Weakness: Unlike Newb Bots, the Alpha Bot will continually rebut an argument. They don’t mind confrontation because they constantly use it to their advantage. There’s no nice way to say “No thanks” to an Alpha Bot. Their weakness lies in their ability to view everything as a possible alpha-status attack. To defeat them, simply say, “I don’t want to book a party because I don’t like you and/or don’t want to use your products.” They will rebut with a “why” which is when you say,”I don’t care to discuss it.” Boom! You’ve just shut down all of their premeditated counters. They’ll huff and puff their feathers to make a big show. They’d never let others see the tail between their legs because it’s too much of an ego-bruising.
Longevity: The Alpha Bot will last years and years in the industry. They will cruise to the top by running over non-confrontational people. Just remember, if they try to drive over you, they’ll be cruisin’ for a bruisin’, and you’re Captain Bruisin’.
The Value Bot: The Value bot is a socially savvy bot that caters to your needs and isn’t pushy about it. They ad extra value to their product by offering great service and extra knowledge. A Value Bot is worried about what you need, no matter the relevance to their product line. They want to talk to you because they like helping people. The Value Bot will stay in your life for a long time because they forge real relationships. When you meet one, you will know because they will ask you questions about what you do and offer real advice to help you reach your goals. You’ll learn what a Value Bot does because they’re passionate rather than pushy.
Strength:Empathy and positive regard for others. The Value Bot puts their knowledge to work for you.
Weakness: Too much time helping others. A Value Bot’s only weakness is that they put your needs first. This can ultimately hurt them because they are helping instead of selling. If a Value Bot can strike a balance, they will be very successful. If you notice a struggling Value Bot, help them find clients.
You can defeat a Value Bot by saying… Wait, uh, you cannot defeat a Value Bot because you are never fighting a Value Bot. You are always on the same side.
Longevity: Value Bots usually rise to the top. They’ll be in it for life because they are passionate about what they do.
Product Focus vs. Money Focus
That being said, there are a lot of MLM companies that have a good reputation. As JP mentioned, Pure Romance, Mary Kay, and Pampered Chef are all household names of quality. (Sc)amway is not. With the former, products sales drive revenue. Now that I’m viewing their website, I see that Amway has came a long way since it’s Quixtar bad PR days. They’ve rebranded Quixtar into Amway Global and have become more product-focused.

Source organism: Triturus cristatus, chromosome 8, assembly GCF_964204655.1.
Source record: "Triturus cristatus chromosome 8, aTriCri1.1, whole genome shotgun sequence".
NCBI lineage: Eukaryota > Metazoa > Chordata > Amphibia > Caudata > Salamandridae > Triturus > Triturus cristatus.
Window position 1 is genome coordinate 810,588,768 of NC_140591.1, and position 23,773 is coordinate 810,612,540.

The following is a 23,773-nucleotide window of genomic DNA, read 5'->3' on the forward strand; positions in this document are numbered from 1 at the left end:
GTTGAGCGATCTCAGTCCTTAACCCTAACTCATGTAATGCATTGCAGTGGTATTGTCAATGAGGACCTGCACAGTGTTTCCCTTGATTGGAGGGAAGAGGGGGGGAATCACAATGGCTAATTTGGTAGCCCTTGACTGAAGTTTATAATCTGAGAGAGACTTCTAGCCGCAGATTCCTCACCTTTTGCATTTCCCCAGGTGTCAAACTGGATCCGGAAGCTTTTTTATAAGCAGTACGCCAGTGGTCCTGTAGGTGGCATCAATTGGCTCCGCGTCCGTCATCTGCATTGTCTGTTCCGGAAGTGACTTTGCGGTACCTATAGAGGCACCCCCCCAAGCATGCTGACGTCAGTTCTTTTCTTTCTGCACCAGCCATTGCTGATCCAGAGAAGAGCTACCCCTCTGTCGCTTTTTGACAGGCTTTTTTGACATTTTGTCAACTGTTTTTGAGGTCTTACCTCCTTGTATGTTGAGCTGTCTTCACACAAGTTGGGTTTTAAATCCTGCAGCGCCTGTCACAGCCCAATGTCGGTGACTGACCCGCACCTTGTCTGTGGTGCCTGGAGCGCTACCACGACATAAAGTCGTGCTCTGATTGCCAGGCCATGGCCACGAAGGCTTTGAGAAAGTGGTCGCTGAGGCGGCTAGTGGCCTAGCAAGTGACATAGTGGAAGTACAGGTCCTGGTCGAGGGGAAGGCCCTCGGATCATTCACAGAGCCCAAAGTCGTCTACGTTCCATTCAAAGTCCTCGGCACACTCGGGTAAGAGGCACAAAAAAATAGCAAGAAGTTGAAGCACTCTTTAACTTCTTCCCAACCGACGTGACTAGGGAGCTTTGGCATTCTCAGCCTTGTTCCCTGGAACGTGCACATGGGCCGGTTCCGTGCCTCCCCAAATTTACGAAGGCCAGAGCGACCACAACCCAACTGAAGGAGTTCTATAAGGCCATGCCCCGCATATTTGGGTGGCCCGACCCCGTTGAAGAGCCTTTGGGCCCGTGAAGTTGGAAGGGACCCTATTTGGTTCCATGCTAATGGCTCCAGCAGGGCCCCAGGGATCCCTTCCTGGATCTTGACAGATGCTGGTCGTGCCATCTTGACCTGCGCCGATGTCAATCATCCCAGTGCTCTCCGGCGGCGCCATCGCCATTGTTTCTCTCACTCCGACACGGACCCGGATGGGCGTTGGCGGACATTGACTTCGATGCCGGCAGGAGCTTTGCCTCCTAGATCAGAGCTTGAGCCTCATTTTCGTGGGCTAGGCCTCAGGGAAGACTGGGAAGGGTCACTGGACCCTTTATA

It’s up to the individual companies to set the tone for their sales reps. If a company (EIRO) puts a pile of cash on their front page to entice potential recruits, then they’re not focusing on their product. This is a money first mentality. A mentality that their sales reps will probably adopt. I don’t want money-driven Newb and Alpha Bots interrupting me while I’m pumping gas. If someone interrupts me, they better have some real passion behind what they’re saying. They better be a Value Bot.
If you look at the front page of Pure Romance, Mary Kay, and even Amway (they’ve learned their lesson), you won’t see BMWs or fat stacks of cash. If you look at EIRO’s front page, that’s practically all you see. It’s cool, they’ll learn their lesson or die out just like the rest of them.
With that being said, an individual sales rep can still trump bad company policy. If an EIRO rep is passionate and truly believes in their energy drinks, then I am much more likely to give them a try. If I am already a consumer of Redbull and EIRO can offer a better value proposition, then I’m sold.
It’s all about passion and product relevance. You can bet your tasty can of EIRO that if one of my friends likes Husker Football and has an iPhone that I’m going to tell them about our Reflect7 Football Apps. For two reasons: (1) the product is relevant to them and (2) I’m passionate about it. However, companies that thrive off of pyramidal kit sales can lick my sweaty Redbulls.
If you made it this far, you should follow me on Twitter. Follow @jprichardson